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Eschatologist #19: The Non-linearity of Baggage Systems
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I ended the last newsletter by suggesting that we needed to make things less fragile, but without giving any concrete suggestions for how we might accomplish that.
Unfortunately reducing fragility is neither easy, quick, nor straightforward. It is an exceptionally complicated endeavor. Fragilities only become obvious after they’ve caused something to break, before then they’re easy to overlook. Also many things we’ve come to value, like efficiency and low cost, work to increase fragility. So it’s an uphill struggle.
Considering both the non-obvious and counterintuitive nature of the problem, the first step in eliminating fragility is to identify it. Unfortunately I’ve just had an experience with a fragile system which broke spectacularly, so let’s start there.
I took a big trip to Ireland in July. (I returned just a few days ago.) After arriving in Dublin, I went through customs, and headed to baggage claim. Once there I was greeted by a discouraging sight. There were bags everywhere. Not only were there bags on the carousel (which was to be expected) there were small piles of bags all around them. Beyond that there was a veritable sea of bags (I’d estimate at least a thousand) arranged behind some rope on one side of the room. It was apparent that something about the baggage handling process had broken.
I got a small taste of that breakage. The display showed the wrong carousel, my bag was on carousel 3, not 6. So when there was an overhead announcement about a “wee mixup” I headed over there and luckily my bag was waiting for me. The rest of my family, who arrived a few days after me, got a large taste of that breakage.
I connected in Atlanta, they connected in Schiphol (Amsterdam). You probably haven’t been following the baggage chaos as closely as we have, but Schiphol has been having serious problems with baggage. At one point, KLM stopped allowing checked luggage altogether. When the flight from SLC to Amsterdam got in late, they made the connection to Dublin, but their baggage didn’t.
In the past when your luggage missed a connection there was an 85% chance it would be delivered within 36 hours. It took eight days for their luggage to be delivered and that was only after the manager of the delivery company took it upon himself to spend a couple of hours finding it in the sea of bags I mentioned earlier.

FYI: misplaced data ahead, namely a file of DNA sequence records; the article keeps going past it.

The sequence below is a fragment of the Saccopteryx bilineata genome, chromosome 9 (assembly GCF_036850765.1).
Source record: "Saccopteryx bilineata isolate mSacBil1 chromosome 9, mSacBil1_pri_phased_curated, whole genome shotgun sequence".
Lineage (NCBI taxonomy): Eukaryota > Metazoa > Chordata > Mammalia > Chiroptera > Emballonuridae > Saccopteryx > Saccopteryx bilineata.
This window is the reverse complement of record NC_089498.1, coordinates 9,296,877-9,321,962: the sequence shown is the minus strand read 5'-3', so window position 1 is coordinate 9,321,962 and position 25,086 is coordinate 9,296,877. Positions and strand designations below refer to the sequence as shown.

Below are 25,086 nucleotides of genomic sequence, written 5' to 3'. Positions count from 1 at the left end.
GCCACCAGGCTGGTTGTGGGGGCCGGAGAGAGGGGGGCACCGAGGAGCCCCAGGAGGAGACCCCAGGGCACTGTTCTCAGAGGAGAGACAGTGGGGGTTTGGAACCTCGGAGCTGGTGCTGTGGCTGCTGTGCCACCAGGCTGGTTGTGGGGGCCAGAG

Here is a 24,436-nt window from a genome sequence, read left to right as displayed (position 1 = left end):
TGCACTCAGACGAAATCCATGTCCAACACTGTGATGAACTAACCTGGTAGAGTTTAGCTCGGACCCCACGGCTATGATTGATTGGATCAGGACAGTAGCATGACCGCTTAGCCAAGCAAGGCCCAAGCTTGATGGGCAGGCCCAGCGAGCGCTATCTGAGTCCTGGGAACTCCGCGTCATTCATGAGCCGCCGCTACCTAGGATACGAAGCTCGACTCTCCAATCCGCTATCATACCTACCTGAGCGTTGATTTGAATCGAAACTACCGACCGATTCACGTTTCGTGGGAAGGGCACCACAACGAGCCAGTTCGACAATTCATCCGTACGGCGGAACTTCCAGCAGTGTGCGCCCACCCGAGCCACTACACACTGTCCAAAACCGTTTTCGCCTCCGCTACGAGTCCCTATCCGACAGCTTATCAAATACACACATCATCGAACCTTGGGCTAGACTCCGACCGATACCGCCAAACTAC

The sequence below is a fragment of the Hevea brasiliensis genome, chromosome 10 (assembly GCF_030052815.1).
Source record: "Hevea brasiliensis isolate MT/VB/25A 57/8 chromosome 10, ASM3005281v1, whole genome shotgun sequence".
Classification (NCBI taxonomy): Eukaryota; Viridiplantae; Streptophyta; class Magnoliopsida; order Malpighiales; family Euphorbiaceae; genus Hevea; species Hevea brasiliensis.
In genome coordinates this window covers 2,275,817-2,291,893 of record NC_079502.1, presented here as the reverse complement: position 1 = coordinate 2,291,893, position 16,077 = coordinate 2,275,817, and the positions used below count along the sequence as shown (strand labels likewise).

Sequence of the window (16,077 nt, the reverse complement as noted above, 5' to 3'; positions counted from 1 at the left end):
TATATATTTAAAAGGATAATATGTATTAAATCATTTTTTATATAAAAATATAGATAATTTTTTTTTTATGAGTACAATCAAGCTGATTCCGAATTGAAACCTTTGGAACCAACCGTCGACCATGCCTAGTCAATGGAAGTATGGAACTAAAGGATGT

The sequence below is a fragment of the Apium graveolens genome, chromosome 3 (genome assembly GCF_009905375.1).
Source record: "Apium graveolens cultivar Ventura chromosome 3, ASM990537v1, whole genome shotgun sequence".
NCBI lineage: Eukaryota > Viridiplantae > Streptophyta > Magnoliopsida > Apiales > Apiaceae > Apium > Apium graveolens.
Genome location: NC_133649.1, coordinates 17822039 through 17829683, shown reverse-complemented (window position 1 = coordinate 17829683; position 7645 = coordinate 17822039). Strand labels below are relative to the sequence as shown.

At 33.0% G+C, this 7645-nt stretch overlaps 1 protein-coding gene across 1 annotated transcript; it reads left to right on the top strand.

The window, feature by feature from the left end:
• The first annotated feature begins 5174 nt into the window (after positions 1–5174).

This is one of the hallmarks of fragility, small disruptions can lead to huge catastrophes.
More technically the system is non-linear. In this case the problems at Schiphol appear to be due to staffing shortages, directly due to a shortage of baggage handlers, and indirectly because a shortage of pilots is causing flights to be delayed. I couldn’t find statistics on Schiphol baggage handlers, but the number of pilots is down only 4% from its pre-pandemic peak. That was all it took to cause the delays and cancellations you’ve been hearing about.
I’m guessing the percentage decrease among baggage handlers is also surprisingly low, but let’s assume they have been hit even harder and that there’s been a 25% reduction in their numbers. This does not mean that 25% more baggage gets lost or it takes 25% longer to deliver. It means the amount of lost luggage increases a thousandfold, and you may never get your bags.
As I mentioned, my family got lucky. I sat next to a couple on the flight home whose luggage never showed up in the 10 days they were there. They told me that just recently the airlines have set up warehouses for lost luggage in Dublin where people can actually look through the luggage. (Previously all the luggage was behind security.) They visited the one for Delta/KLM and said there were probably five thousand bags in just that warehouse. (After seeing the picture they took I agreed.) While they were there they talked to people who’d been waiting for their bags for over a month.
This is what fragility looks like in the modern world: complicated systems where minor problems on the backend lead to total disasters on the front end. And the problem is, there are always going to be minor problems, which will lead to more and more disasters. Let’s just hope that when those disasters happen, you’re not in the middle of your vacation to Ireland.
The picture at the top of the newsletter is Kilmacduagh Monastery, or at least the ruins thereof. The tower is the largest pre-modern structure in Ireland. And it’s still standing. That’s the kind of robustness we should be looking for. If you think what I’m doing is helping with that, or if you just like the picture, consider donating.